We left off at the letter D, for St. Dominic, where I talked about this Saint, and why he is so very important to me (and this blog!)
Easter means more to me now, than Cadbury egg commercials, Easter egg hunts, chocolate and pretty spring dresses.
Who eats those Cadbury eggs anymore? Once I finally got around to trying one, I was like, meh. On with the show!
What is it?
To Catholics, Easter is the Pashcal Mystery where after 40 days of purification through fasting, prayer, penance and almsgiving, we share in the joy of Christ’s resurrection. The 40 day time frame is called Lent. This symbolizes our attempt to imitate the fasting Jesus underwent in the desert prior to his crucifixion and resurrection. We hold a special mass, especially at the vigil mass, where we recount passages of scripture from Genesis to The Gospels and right to the Paschal Mystery of Christ’s death and Resurrection. We also welcome new Catholic’s into the faith that evening after months, sometimes years of intense prayer and study. While the Easter Vigil and masses are on one “Sunday”, the Easter season of jubilant exaltation (think Hallelujah chorus with trumpet blasts and confetti) lasts 50 days ending in Pentecost – another favorite Holy Day.
Why did I choose to share this particular “E” with you?
Easter is my favorite liturgical season because I am a convert. As an adult convert, I remember my months of study and prayer, confusion and understanding. I remember being the only member to join from the choir loft (I’m a singer too). I can still feel the pats on my back as I walked from the loft to the altar. I still laugh at my husbands’ comments afterwards. Here’s a tip: if you ever go to an Easter Vigil mass, it starts in the dark. Remember? We’re starting with readings from Genesis:
Genesis 1: 3-5
Then God said, “Let there be light”; and there was light.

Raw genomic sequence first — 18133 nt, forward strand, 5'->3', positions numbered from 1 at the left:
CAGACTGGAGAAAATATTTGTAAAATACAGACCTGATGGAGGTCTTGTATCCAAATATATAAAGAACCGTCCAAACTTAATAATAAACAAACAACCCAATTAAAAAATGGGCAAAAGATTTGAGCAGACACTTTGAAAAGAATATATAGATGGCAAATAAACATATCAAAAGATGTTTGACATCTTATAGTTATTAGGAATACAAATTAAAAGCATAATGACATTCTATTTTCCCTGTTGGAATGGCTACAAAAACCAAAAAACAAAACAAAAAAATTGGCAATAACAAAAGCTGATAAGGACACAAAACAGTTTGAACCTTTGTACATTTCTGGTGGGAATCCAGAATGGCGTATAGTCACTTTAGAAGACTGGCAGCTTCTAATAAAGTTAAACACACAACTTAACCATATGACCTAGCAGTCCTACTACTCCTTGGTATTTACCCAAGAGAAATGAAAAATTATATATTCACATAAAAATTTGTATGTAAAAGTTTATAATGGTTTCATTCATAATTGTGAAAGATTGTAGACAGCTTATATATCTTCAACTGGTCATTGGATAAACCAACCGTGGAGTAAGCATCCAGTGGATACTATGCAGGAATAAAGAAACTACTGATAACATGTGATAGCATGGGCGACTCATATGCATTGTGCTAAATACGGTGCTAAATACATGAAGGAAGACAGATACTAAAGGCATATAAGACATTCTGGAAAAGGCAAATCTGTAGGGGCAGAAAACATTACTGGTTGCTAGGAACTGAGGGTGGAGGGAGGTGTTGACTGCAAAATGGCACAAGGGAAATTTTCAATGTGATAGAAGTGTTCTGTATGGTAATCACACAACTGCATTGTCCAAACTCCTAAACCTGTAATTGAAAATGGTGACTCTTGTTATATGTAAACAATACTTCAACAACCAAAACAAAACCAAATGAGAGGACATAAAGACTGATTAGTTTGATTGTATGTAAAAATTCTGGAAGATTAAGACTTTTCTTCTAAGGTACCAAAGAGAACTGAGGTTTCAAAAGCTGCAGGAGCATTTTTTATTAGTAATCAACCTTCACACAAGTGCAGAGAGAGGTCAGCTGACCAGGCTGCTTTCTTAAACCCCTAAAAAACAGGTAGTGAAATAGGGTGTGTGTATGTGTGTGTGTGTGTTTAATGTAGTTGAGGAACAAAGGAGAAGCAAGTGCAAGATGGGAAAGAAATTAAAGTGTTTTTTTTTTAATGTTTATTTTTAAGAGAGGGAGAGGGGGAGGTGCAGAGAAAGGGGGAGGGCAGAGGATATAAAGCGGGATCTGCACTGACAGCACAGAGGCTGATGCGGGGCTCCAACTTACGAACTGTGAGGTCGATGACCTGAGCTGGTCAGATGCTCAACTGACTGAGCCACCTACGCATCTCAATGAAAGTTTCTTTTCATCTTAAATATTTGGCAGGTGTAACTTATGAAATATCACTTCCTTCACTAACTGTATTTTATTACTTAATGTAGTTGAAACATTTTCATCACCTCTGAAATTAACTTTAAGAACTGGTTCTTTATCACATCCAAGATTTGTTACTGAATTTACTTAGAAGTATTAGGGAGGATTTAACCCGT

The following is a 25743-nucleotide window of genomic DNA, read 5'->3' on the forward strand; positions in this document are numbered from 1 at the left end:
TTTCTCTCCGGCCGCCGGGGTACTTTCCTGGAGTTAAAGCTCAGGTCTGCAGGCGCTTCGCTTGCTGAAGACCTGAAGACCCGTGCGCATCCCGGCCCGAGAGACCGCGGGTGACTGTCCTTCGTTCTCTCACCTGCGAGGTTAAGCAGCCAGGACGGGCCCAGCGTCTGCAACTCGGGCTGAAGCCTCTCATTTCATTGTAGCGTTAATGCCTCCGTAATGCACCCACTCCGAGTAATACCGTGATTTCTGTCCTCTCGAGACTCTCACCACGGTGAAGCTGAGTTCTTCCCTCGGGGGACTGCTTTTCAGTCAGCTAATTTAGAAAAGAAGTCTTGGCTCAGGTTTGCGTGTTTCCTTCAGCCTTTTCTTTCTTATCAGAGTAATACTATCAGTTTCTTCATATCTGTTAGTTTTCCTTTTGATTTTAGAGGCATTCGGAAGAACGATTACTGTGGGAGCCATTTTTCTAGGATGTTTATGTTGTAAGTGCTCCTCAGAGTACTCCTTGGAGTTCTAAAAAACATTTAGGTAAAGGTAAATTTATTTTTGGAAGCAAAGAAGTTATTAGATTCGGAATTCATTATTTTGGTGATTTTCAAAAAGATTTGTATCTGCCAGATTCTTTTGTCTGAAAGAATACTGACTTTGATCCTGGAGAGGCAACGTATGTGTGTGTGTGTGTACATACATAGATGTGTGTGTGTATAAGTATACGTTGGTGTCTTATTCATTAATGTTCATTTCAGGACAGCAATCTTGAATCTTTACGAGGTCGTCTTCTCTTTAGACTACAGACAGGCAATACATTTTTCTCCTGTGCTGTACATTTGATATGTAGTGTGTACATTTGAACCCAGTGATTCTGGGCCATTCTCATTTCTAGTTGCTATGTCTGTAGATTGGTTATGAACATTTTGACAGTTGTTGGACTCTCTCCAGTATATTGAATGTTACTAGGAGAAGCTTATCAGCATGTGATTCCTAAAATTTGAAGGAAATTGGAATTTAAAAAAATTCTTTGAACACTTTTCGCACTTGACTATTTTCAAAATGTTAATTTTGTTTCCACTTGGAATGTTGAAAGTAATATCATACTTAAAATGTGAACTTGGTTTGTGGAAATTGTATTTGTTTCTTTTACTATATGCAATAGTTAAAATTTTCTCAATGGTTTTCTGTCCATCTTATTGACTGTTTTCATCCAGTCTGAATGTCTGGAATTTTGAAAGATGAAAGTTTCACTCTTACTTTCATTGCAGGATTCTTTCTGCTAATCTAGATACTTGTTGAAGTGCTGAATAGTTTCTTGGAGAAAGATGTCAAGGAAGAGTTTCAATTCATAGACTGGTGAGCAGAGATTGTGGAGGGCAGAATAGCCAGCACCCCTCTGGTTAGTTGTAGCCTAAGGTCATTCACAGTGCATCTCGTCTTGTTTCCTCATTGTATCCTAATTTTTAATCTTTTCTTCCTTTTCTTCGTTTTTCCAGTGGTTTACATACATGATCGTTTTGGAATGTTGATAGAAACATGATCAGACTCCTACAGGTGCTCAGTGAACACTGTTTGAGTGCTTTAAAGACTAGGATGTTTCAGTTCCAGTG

And God saw that the light was good; and God separated the light from the darkness.
God called the light Day, and the darkness he called Night. And there was evening and there was morning, the first day.
This is where drama enters the Catholic Church, I think. All of your senses are included in this mass from the bells to the smells (incense) and so it makes sense that the lights are turned off for this part of the mass. Slowly as we move through biblical history, the lights get brighter and brighter.
Before that happened, my husband looked at me from his pew with my little boys right next to him, and mouthed to me “did they pay the light bill” How was I supposed to know? No one told me!
Those pilgrims set to enter into full communion with the church, walk in holding lit candles – this is symbolic of their faith, their tireless work to understand the Trinity, the mysteries, The Gospel, the Magisterium and God’s love for them individually, flaws and all. Even if you don’t know anyone coming into the faith personally, I highly recommend this as a mass to attend at least once in your life.
Easter this year is on April 20th.
I am at a conference today, all day, in New York City – if I’m not around today, know that I am getting “my pray on”. I am here: 9th Annual Divine Mercy Conference and since we’re all off Sunday, I will reconnect Monday!
Come back on Monday for to read all about my Catholic take on the letter F. I am blogging my way through the alphabet with others who are doing the same.
Please support the bloggers of the #AtoZchallenge by visiting, sharing or commenting. We have all worked long and hard to prepare these posts, some prepping for a couple of months, as we posted our regular schedule, took care of our children, went to work, had the flu…well, you get the idea.